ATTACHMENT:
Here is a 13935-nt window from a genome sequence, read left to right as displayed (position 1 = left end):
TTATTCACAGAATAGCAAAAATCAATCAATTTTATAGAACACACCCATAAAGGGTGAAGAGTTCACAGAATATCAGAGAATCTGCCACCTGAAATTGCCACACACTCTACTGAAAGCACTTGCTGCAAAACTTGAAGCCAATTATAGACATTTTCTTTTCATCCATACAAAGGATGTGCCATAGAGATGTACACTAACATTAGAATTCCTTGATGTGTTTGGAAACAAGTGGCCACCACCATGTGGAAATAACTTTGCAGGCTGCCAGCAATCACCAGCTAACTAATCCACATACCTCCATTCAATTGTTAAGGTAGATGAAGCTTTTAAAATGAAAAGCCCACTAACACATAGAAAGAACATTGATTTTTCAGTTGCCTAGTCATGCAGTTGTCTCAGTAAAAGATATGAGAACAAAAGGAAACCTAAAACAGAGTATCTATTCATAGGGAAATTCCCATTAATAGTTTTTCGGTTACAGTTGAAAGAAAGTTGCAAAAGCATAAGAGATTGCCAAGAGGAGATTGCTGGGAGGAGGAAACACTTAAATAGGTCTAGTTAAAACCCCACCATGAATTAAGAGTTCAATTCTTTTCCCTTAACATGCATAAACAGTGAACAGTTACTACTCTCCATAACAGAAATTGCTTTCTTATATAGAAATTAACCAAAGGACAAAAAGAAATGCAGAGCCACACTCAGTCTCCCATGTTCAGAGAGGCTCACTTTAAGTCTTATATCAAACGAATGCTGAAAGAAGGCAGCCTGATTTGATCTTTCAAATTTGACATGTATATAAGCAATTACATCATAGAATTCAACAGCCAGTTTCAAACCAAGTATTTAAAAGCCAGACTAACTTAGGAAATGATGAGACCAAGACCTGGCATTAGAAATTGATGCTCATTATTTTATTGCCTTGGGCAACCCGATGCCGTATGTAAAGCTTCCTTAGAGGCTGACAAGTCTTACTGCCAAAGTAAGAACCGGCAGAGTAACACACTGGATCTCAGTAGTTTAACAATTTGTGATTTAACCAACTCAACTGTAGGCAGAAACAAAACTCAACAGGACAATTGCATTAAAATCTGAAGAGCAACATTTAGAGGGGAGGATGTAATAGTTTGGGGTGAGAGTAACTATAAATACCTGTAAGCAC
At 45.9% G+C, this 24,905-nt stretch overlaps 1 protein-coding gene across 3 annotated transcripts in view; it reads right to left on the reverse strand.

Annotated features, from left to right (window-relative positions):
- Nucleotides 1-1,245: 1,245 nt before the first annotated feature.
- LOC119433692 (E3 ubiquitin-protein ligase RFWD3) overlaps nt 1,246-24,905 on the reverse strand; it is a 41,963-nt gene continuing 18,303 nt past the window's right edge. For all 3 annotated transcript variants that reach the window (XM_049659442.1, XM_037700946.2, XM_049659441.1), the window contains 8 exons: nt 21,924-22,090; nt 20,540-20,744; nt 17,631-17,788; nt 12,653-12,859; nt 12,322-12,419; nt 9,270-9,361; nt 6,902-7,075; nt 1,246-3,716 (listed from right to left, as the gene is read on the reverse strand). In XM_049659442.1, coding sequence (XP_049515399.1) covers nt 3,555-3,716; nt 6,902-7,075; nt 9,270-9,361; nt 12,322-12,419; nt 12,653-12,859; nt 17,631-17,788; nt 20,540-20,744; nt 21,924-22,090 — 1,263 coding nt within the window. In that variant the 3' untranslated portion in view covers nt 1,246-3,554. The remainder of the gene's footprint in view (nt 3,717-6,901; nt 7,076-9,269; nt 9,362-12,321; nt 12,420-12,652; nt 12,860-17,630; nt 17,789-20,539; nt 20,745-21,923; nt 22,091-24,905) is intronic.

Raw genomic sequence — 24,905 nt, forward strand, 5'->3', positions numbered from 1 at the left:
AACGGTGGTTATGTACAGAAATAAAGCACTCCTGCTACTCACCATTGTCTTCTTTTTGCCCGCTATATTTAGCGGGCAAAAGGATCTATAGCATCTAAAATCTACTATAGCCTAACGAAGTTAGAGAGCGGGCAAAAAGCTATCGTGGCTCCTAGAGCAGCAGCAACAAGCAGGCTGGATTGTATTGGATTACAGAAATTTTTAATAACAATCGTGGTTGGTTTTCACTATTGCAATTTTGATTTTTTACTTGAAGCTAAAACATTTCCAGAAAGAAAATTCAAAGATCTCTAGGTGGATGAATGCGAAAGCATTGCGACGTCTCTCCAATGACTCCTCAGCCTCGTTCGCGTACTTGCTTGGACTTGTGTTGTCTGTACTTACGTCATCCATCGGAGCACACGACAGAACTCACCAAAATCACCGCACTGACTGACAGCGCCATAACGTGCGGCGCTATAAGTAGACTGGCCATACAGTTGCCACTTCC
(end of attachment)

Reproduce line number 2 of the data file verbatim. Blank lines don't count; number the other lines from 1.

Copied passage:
TTATTCACAGAATAGCAAAAATCAATCAATTTTATAGAACACACCCATAAAGGGTGAAGAGTTCACAGAATATCAGAGAATCTGCCACCTGAAATTGCCACACACTCTACTGAAAGCACTTGCTGCAAAACTTGAAGCCAATTATAGACATTTTCTTTTCATCCATACAAAGGATGTGCCATAGAGATGTACACTAACATTAGAATTCCTTGATGTGTTTGGAAACAAGTGGCCACCACCATGTGGAAATAACTTTGCAGGCTGCCAGCAATCACCAGCTAACTAATCCACATACCTCCATTCAATTGTTAAGGTAGATGAAGCTTTTAAAATGAAAAGCCCACTAACACATAGAAAGAACATTGATTTTTCAGTTGCCTAGTCATGCAGTTGTCTCAGTAAAAGATATGAGAACAAAAGGAAACCTAAAACAGAGTATCTATTCATAGGGAAATTCCCATTAATAGTTTTTCGGTTACAGTTGAAAGAAAGTTGCAAAAGCATAAGAGATTGCCAAGAGGAGATTGCTGGGAGGAGGAAACACTTAAATAGGTCTAGTTAAAACCCCACCATGAATTAAGAGTTCAATTCTTTTCCCTTAACATGCATAAACAGTGAACAGTTACTACTCTCCATAACAGAAATTGCTTTCTTATATAGAAATTAACCAAAGGACAAAAAGAAATGCAGAGCCACACTCAGTCTCCCATGTTCAGAGAGGCTCACTTTAAGTCTTATATCAAACGAATGCTGAAAGAAGGCAGCCTGATTTGATCTTTCAAATTTGACATGTATATAAGCAATTACATCATAGAATTCAACAGCCAGTTTCAAACCAAGTATTTAAAAGCCAGACTAACTTAGGAAATGATGAGACCAAGACCTGGCATTAGAAATTGATGCTCATTATTTTATTGCCTTGGGCAACCCGATGCCGTATGTAAAGCTTCCTTAGAGGCTGACAAGTCTTACTGCCAAAGTAAGAACCGGCAGAGTAACACACTGGATCTCAGTAGTTTAACAATTTGTGATTTAACCAACTCAACTGTAGGCAGAAACAAAACTCAACAGGACAATTGCATTAAAATCTGAAGAGCAACATTTAGAGGGGAGGATGTAATAGTTTGGGGTGAGAGTAACTATAAATACCTGTAAGCAC